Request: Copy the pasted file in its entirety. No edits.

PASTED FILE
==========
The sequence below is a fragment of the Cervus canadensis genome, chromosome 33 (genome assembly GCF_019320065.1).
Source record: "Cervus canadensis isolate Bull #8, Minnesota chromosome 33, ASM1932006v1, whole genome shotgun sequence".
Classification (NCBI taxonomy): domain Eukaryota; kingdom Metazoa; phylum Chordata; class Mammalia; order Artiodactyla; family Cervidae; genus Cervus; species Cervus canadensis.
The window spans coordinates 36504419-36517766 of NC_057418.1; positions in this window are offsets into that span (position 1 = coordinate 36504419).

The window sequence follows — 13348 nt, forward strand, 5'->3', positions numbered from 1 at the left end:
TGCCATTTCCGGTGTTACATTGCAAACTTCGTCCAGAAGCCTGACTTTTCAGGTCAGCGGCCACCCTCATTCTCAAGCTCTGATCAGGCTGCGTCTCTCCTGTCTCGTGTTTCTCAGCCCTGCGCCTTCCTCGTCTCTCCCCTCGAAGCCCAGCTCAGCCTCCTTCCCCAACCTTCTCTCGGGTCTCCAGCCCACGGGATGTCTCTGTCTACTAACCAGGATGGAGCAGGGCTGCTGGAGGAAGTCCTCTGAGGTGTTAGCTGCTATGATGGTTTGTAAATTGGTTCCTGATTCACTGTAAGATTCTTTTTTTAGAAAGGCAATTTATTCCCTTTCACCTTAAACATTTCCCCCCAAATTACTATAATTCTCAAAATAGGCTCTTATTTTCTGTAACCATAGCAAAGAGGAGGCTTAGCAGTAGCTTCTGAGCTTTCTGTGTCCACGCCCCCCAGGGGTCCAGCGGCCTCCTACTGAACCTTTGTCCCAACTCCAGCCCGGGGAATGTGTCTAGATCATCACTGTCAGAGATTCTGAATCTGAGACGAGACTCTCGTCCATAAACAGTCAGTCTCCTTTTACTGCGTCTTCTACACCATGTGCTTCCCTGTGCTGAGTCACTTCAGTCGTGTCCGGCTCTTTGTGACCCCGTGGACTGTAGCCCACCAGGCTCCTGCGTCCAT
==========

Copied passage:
The sequence below is a fragment of the Cervus canadensis genome, chromosome 33 (genome assembly GCF_019320065.1).
Source record: "Cervus canadensis isolate Bull #8, Minnesota chromosome 33, ASM1932006v1, whole genome shotgun sequence".
Classification (NCBI taxonomy): domain Eukaryota; kingdom Metazoa; phylum Chordata; class Mammalia; order Artiodactyla; family Cervidae; genus Cervus; species Cervus canadensis.
The window spans coordinates 36504419-36517766 of NC_057418.1; positions in this window are offsets into that span (position 1 = coordinate 36504419).

The window sequence follows — 13348 nt, forward strand, 5'->3', positions numbered from 1 at the left end:
TGCCATTTCCGGTGTTACATTGCAAACTTCGTCCAGAAGCCTGACTTTTCAGGTCAGCGGCCACCCTCATTCTCAAGCTCTGATCAGGCTGCGTCTCTCCTGTCTCGTGTTTCTCAGCCCTGCGCCTTCCTCGTCTCTCCCCTCGAAGCCCAGCTCAGCCTCCTTCCCCAACCTTCTCTCGGGTCTCCAGCCCACGGGATGTCTCTGTCTACTAACCAGGATGGAGCAGGGCTGCTGGAGGAAGTCCTCTGAGGTGTTAGCTGCTATGATGGTTTGTAAATTGGTTCCTGATTCACTGTAAGATTCTTTTTTTAGAAAGGCAATTTATTCCCTTTCACCTTAAACATTTCCCCCCAAATTACTATAATTCTCAAAATAGGCTCTTATTTTCTGTAACCATAGCAAAGAGGAGGCTTAGCAGTAGCTTCTGAGCTTTCTGTGTCCACGCCCCCCAGGGGTCCAGCGGCCTCCTACTGAACCTTTGTCCCAACTCCAGCCCGGGGAATGTGTCTAGATCATCACTGTCAGAGATTCTGAATCTGAGACGAGACTCTCGTCCATAAACAGTCAGTCTCCTTTTACTGCGTCTTCTACACCATGTGCTTCCCTGTGCTGAGTCACTTCAGTCGTGTCCGGCTCTTTGTGACCCCGTGGACTGTAGCCCACCAGGCTCCTGCGTCCAT